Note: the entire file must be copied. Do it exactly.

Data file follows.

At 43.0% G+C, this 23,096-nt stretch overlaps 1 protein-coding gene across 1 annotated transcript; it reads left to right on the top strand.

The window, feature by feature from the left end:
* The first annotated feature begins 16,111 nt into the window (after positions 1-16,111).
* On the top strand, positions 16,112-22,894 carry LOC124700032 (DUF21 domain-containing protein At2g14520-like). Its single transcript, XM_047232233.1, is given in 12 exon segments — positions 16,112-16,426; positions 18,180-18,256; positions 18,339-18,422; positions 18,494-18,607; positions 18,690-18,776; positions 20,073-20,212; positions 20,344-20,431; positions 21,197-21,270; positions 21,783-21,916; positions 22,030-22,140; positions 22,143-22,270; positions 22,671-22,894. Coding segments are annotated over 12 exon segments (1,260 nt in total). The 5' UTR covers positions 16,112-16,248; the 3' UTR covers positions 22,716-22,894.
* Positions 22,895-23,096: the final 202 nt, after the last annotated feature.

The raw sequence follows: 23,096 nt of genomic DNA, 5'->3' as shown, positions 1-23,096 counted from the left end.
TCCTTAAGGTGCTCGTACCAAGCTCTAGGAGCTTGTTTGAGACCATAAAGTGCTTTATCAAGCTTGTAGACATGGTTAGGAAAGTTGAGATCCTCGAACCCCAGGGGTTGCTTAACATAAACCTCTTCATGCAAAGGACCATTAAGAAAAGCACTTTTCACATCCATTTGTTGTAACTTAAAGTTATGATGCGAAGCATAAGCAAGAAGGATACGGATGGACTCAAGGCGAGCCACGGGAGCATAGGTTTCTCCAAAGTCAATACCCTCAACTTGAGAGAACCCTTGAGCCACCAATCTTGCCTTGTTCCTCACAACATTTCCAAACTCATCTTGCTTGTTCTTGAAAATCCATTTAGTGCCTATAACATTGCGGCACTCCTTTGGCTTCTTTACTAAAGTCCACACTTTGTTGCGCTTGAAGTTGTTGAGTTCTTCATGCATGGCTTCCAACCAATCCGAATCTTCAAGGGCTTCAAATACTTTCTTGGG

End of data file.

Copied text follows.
At 43.0% G+C, this 23,096-nt stretch overlaps 1 protein-coding gene across 1 annotated transcript; it reads left to right on the top strand.

The window, feature by feature from the left end:
* The first annotated feature begins 16,111 nt into the window (after positions 1-16,111).
* On the top strand, positions 16,112-22,894 carry LOC124700032 (DUF21 domain-containing protein At2g14520-like). Its single transcript, XM_047232233.1, is given in 12 exon segments — positions 16,112-16,426; positions 18,180-18,256; positions 18,339-18,422; positions 18,494-18,607; positions 18,690-18,776; positions 20,073-20,212; positions 20,344-20,431; positions 21,197-21,270; positions 21,783-21,916; positions 22,030-22,140; positions 22,143-22,270; positions 22,671-22,894. Coding segments are annotated over 12 exon segments (1,260 nt in total). The 5' UTR covers positions 16,112-16,248; the 3' UTR covers positions 22,716-22,894.
* Positions 22,895-23,096: the final 202 nt, after the last annotated feature.

The raw sequence follows: 23,096 nt of genomic DNA, 5'->3' as shown, positions 1-23,096 counted from the left end.
TCCTTAAGGTGCTCGTACCAAGCTCTAGGAGCTTGTTTGAGACCATAAAGTGCTTTATCAAGCTTGTAGACATGGTTAGGAAAGTTGAGATCCTCGAACCCCAGGGGTTGCTTAACATAAACCTCTTCATGCAAAGGACCATTAAGAAAAGCACTTTTCACATCCATTTGTTGTAACTTAAAGTTATGATGCGAAGCATAAGCAAGAAGGATACGGATGGACTCAAGGCGAGCCACGGGAGCATAGGTTTCTCCAAAGTCAATACCCTCAACTTGAGAGAACCCTTGAGCCACCAATCTTGCCTTGTTCCTCACAACATTTCCAAACTCATCTTGCTTGTTCTTGAAAATCCATTTAGTGCCTATAACATTGCGGCACTCCTTTGGCTTCTTTACTAAAGTCCACACTTTGTTGCGCTTGAAGTTGTTGAGTTCTTCATGCATGGCTTCCAACCAATCCGAATCTTCAAGGGCTTCAAATACTTTCTTGGG